To treat nipple thrush, your doctor will need to prescribe an antifungal medication (antifungal cream) for you to apply to your nipples. Miconazole cream is the most common. There are several different kinds of antifungal medication, so if one doesn’t work, you have plenty of options.
Another option your doctor could prescribe is an antifungal pill to swallow.
And if you’re experiencing breast pain, they may give you a pain medication as well.
Of course, if baby has oral thrush, their thrush will need to be treated as well, so they don’t reinfect you. Your doctor will prescribe a gel to apply on the inside of baby’s mouth. Be sure that you and baby each use your own treatments as long as your doctor recommends them, as baby’s gel usually won’t get absorbed by your nipples when baby feeds.
You’ll probably need to continue the treatments for 1-2 weeks.
Can you keep breastfeeding while treating nipple thrush?
You can keep breastfeeding while treating nipple thrush. But you’ll need to make sure the antifungal cream is safe for baby’s mouth, so ask your doctor. While some creams can stay on the breasts while baby sucks, you’ll need to delay feedings for a bit after applying other creams – and still others will need to be cleaned off your breasts before a feeding.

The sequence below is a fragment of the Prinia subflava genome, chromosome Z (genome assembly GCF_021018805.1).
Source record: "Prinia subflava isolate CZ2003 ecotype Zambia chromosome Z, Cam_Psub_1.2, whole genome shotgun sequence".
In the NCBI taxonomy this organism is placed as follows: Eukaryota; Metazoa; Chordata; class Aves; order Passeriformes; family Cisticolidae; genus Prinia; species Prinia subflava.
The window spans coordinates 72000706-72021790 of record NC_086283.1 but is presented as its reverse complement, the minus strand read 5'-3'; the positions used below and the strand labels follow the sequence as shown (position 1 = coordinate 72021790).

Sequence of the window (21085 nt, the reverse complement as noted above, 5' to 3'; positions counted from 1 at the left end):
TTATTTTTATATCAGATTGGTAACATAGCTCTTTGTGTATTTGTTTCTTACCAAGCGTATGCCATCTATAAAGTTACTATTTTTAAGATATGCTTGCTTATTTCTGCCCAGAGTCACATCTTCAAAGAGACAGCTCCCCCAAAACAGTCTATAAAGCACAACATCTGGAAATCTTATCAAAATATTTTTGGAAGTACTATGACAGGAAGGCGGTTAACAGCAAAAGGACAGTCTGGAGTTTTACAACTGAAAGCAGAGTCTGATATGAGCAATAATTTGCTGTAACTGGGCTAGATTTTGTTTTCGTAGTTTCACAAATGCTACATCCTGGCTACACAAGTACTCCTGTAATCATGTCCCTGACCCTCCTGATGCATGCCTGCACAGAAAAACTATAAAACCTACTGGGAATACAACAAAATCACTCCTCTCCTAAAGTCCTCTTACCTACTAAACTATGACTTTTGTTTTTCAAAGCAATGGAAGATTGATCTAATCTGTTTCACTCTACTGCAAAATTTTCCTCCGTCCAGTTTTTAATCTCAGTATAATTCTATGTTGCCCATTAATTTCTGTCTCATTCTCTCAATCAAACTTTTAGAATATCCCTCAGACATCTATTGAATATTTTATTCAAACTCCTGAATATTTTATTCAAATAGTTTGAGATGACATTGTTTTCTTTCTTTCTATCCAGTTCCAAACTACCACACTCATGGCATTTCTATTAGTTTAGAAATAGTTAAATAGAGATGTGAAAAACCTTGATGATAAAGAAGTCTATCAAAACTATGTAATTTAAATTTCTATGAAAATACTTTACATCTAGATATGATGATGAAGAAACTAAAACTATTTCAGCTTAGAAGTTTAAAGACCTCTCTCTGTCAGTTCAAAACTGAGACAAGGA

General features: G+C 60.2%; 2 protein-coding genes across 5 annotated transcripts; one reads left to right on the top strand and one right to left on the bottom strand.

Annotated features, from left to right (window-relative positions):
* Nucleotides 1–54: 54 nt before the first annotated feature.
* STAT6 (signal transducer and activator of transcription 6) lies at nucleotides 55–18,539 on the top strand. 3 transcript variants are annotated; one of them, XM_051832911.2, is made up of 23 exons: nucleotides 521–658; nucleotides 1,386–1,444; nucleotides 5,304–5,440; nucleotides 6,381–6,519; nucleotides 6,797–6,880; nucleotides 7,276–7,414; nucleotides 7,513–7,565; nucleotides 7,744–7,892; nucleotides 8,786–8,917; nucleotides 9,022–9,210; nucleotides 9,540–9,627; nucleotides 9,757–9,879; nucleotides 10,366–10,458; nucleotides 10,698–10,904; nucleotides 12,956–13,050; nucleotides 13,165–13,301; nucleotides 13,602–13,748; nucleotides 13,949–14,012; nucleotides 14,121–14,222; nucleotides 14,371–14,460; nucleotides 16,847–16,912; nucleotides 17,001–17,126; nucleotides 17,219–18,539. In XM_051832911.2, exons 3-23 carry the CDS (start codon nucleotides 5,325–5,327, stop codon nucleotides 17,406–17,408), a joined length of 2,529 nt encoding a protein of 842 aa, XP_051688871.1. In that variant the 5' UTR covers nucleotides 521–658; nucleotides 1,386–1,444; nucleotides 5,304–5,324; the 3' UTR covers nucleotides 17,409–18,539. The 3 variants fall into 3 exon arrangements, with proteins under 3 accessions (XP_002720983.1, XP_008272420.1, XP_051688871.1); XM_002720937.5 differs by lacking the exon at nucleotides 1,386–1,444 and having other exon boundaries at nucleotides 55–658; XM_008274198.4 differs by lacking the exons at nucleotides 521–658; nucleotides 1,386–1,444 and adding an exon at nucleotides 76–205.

Breastfeeding may still feel painful or itchy for a few weeks while you still have the nipple thrush. It may be easier to pump your breastmilk, or to switch to quicker but more frequent feedings (focused on the less painful breast). You can also talk to a lactation consultant if you have questions or concerns.
Unfortunately, though, you’ll need to throw out any breastmilk that you pump and store while you have nipple thrush, and that baby doesn’t drink during their time with thrush. This way, you won’t reinfect baby – and yourself – later once both of your thrush has healed.